By Dr. Shannon Leggieri, DVM of Claremont Veterinary Hospital, Oakland.
As rain and floods sweep across the state it seems appropriate to discuss tick-borne diseases. Ticks thrive in moist, humid, lush environments, particularly following periods of rainfall. In winter and spring especially, dogs are at greater risk of becoming exposed to ticks during walks, hikes or even in their own backyards. With certain ticks come certain diseases to which dogs (and people) are vulnerable.
Different environments, depending on geographic location, harbor different ticks and hence different diseases. Four major tick-borne diseases effecting canines are Lyme disease, anaplasmosis, ehrlichia and Rocky Mountain spotted fever (RMSF). The main tick vectors carrying these diseases are the deer tick, the western black-legged tick, the American dog tick, the brown dog tick and the Lone Star tick.
As a tick attaches to a dog’s skin to feed, it can transmit disease through its infected saliva. An infected tick must be adhered for at least 24 hours for most disease to transfer to the affected canine. Therefore, it is essential to check your dog routinely and remove any found ticks immediately. Remember that many of these ticks are extremely small, particularly in the juvenile stages, so look closely. The best way to remove a tick is with gloves and tweezers, grabbing the head of the tick as closely to your dog’s skin as possible without pinching the skin. Additionally, there are many “tick removal” tools available online. If part of the head or end of the tick is left behind, it should scab over and heal. Keep the area of the tick bite clean, and monitor daily. If you notice any heat, swelling, discharge or pain associated with the area, contact your veterinarian.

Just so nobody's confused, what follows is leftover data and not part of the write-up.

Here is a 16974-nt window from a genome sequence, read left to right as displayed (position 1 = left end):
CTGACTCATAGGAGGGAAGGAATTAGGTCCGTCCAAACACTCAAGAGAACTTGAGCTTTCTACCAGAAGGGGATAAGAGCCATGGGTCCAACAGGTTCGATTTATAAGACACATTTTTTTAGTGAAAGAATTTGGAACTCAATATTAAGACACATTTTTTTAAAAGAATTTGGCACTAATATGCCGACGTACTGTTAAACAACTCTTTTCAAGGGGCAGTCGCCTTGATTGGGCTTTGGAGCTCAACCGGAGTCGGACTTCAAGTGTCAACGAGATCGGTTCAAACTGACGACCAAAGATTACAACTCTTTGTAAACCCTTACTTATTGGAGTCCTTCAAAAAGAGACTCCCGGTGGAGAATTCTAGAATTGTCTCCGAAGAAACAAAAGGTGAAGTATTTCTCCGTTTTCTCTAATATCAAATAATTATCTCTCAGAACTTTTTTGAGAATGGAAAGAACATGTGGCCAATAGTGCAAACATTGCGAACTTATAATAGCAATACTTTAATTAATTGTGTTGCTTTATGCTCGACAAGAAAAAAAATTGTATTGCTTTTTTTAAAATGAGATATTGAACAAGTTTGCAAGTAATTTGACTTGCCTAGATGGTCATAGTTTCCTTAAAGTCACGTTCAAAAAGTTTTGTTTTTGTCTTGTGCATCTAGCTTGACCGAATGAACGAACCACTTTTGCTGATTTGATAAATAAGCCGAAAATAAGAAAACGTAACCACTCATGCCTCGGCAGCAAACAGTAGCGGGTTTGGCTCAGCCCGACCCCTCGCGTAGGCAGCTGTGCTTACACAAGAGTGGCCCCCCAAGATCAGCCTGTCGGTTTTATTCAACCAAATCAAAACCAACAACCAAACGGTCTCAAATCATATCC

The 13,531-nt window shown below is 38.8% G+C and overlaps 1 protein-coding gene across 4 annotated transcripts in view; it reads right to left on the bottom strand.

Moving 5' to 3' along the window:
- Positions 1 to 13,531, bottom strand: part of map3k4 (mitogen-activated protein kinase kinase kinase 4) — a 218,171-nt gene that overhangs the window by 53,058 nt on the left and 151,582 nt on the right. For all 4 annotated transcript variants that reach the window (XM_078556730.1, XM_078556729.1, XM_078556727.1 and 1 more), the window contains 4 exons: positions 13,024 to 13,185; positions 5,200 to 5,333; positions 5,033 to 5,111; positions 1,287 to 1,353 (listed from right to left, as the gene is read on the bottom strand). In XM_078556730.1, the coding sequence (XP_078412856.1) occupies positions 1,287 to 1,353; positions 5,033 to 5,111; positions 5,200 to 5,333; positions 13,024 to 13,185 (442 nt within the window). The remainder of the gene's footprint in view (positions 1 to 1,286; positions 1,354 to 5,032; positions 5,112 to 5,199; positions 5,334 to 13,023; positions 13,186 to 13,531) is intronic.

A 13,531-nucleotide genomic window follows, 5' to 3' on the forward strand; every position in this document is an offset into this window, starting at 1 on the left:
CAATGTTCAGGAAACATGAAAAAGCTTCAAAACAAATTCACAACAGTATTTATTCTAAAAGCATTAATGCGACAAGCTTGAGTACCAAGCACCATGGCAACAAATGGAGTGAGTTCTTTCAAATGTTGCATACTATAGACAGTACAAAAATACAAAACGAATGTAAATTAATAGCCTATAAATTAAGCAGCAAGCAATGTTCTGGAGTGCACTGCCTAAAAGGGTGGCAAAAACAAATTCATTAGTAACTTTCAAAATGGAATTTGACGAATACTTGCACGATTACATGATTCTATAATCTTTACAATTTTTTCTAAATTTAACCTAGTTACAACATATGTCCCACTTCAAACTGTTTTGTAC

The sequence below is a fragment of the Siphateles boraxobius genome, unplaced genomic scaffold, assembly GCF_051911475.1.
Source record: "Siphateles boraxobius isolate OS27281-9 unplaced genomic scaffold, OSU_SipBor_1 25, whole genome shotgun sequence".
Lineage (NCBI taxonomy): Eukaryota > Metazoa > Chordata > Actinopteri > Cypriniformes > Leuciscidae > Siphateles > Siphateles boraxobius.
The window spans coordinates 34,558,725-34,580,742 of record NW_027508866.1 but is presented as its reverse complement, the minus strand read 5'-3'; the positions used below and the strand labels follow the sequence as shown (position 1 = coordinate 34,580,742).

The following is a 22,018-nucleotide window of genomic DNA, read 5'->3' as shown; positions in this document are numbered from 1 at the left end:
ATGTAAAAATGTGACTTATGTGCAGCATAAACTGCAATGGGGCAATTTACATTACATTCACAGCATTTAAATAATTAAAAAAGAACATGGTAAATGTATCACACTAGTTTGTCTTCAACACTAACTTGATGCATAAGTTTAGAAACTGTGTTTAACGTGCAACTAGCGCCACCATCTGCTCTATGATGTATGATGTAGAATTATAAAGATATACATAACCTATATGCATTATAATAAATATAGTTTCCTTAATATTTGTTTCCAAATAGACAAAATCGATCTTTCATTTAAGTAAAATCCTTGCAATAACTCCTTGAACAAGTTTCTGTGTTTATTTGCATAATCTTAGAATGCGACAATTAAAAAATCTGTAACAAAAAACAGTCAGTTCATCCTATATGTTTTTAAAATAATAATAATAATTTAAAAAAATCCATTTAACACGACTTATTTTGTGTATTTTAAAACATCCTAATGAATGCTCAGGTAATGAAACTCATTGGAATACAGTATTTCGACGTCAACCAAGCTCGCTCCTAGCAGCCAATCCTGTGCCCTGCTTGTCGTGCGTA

General signs of tick-borne disease include fever, lethargy, joint pain and inappetance. These signs can vary greatly depending if the affected canine is in the acute or chronic stage of the disease process. Signs also vary between diseases, for example, some diseases can affect the kidneys, whereas others can affect different types of blood cells. Thankfully, when caught early, these diseases tend to respond well to long-term antibiotic therapy. Therefore, prompt diagnosis and treatment is of the utmost importance. Blood tests for diagnosis and disease monitoring will be suggested by your veterinarian.
Prevention of tick adherence is the best form of tick-borne disease prevention. There are many products available for tick prevention which kill ticks when they attempt to latch to the dog. These products contain active ingredients which are harmful to insects but not dogs. Some of the more common types of products include collars, topical liquids and oral medications. Discuss with your veterinarian which product is right for your dog. Most preventions are given once monthly and should be used year round.
Photo Credit: Kate Merriman (CC)Posted on: June 29, 2022